Dear Doctor: When you don’t know what to do.
Content warning: lots of medical talk, depression mentions, light reference of suicidal thoughts.
A doctor is a human being, and therefore fallible – as are all humans. However, you wouldn’t think they are by their attitudes – well some of them. Normally, or at least it’s normally in my experience, when a doctor doesn’t know what to do they treat an undiagnosed complicated case like a stain on their career, and quite frankly I’ve had enough. I’m not a stain, or a case file, I’m a human being living with unbearable pain, and a whole host of other odd symptoms.
Maybe I’m being a bit too harsh, but like with all topics we can say ‘not all x, y, and z’. Unfortunately, more often that not I’m treated like a case you can’t wait to get rid of is a hard truth many complex patients like myself face.
Now, I am English, and I am well aware that the NHS is free. Compared to some of my American friends, I’m not in oodles of debt trying to find a diagnosis, but I am in oodles of pain and fighting a medical system that wants me discharged without care.
Don’t get me wrong, I love the NHS and what it stands for, however if you’re even a tiny bit complicated in the care you need the NHS can’t (sometimes won’t) deal with you. Though it’s not their fault (most of the time), it’s the fault of those that have gutted funding for the system, so nowadays it’s no more than a skeleton.
Side note: If you’re a fresh faced new doctor and you’ve stumbled on to this blog somehow, welcome! Stay a minute longer, I promise this gets better, and you might learn something? No promises.
If you stumble upon what seems to be a hopeless case, a case that makes you swallow uncomfortably, or feel out of your depth here’s what I’d like you to do:
Tell the patient that you don’t know, but you’ll help them the best you can.
That’s it. It’s very simple. All I want – when you or a colleague doesn’t know what to do, is to tell the patient that you don’t know, but you’ll help however you can. That first part is the most important part.
I have far more respect for a doctor if they tell me I’ve puzzled them, that it’s something they’ve not seen before, and aren’t sure how to treat. Like many, I’d rather brutal honesty than a letter in three weeks time that subscribes me to a NHS life of attempted sneaky mental health assessments, and endless trial medications with indecipherable names.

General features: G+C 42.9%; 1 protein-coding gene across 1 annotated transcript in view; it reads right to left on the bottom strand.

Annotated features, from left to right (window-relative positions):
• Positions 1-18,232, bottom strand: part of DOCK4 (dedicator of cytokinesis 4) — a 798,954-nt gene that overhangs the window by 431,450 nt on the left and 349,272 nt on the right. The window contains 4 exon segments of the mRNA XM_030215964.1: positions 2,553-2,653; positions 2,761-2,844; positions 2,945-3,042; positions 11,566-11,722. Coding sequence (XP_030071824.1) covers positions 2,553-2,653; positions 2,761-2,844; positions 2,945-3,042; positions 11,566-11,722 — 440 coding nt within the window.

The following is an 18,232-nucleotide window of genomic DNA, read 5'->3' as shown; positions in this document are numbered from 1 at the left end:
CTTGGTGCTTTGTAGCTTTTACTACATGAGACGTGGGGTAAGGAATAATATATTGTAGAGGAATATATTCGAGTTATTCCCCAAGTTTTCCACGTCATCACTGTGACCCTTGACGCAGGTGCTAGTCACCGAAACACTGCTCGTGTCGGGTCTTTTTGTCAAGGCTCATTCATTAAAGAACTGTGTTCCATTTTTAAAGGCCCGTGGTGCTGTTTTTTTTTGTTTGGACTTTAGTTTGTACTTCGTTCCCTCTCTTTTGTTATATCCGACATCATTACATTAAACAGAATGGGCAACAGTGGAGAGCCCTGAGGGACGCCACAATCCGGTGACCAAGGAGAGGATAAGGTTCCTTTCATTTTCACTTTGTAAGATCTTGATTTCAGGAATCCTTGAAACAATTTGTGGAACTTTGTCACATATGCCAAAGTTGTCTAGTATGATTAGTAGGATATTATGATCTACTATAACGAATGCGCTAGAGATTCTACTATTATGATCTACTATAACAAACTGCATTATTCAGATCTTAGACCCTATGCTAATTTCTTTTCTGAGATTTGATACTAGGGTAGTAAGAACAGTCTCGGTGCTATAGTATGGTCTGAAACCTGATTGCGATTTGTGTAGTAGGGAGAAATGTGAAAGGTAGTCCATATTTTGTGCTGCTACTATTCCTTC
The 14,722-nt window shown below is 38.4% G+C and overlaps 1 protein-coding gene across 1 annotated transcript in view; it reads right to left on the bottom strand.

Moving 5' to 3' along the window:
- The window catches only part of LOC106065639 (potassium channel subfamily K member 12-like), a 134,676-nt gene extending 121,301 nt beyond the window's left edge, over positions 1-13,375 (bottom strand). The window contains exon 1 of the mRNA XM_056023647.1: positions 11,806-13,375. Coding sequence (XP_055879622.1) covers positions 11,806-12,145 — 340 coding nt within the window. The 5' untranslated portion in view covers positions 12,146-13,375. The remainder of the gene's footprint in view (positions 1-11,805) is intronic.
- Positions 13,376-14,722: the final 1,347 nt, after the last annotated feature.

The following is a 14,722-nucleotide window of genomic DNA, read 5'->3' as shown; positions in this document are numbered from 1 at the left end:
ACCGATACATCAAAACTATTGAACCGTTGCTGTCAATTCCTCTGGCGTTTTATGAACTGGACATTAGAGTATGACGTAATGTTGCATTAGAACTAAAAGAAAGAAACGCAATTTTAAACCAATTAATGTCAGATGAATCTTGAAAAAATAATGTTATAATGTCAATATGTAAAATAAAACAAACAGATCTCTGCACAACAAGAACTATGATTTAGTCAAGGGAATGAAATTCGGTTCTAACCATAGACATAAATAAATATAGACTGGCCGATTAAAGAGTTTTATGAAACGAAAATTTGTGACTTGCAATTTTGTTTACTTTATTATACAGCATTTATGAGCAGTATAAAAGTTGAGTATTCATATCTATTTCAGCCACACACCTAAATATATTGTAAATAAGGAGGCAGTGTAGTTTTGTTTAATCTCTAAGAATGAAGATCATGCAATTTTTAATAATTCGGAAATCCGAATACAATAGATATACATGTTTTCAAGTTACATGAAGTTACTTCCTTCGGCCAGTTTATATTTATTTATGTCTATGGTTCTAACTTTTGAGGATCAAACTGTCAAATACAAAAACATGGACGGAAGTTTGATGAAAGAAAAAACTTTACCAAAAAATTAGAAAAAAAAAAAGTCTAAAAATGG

Please also understand that what you write in our files matters greatly, unfortunately more than you think. Our files massively dictate our care, and if you’re complicated doctors normally read your file and give that more weight than a physical exam or conversation. Once I had to shove an iPad with pictures in front a doctor’s face because they refused to listen to me, they just kept reading the screen, going through old irrelevant letters. It was only after they saw the pictures that they started to pay attention. Unfortunately, due to NHS procedure if I want pictures in my file they can’t come from me. I would have to make a special appointment with a hospital photographer (yes really), and I do not have the energy.
I will also trust you more if you treat me as a human being, and not like a medical guinea pig. I will be frank with you, and if you acknowledge that I have a working understanding of the human body, and especially my own body, things will progress quicker. I’ll even save you some time explaining routine medical procedures, because when you’ve had over 100 vials of blood taken in a few short months, and years of random medical tests, you start to understand the lingo really well.
If you earn my trust, my anxiety of doctors and hospitals won’t magically disappear, but knowing I’m visiting someone that will take me seriously will ease my worries. If doctors in the past had treated me with respect, I wouldn’t have the gut rumbling fear I have of being ignored in my own medical care. My depression wouldn’t have hit me with such a ferocity that I questioned my own life because no one would listen!
Trust my judgement, and treat me as you would treat a normal human being, but one that’s a bit of a puzzle. That’s all I ask. Well, not all I ask – a diagnosis would be nice, but I’ll settle for a ‘I don’t know’ and your very best effort.
Eve – a patient with a complicated medical history, with more than a handful of diagnosed and undiagnosed symptoms.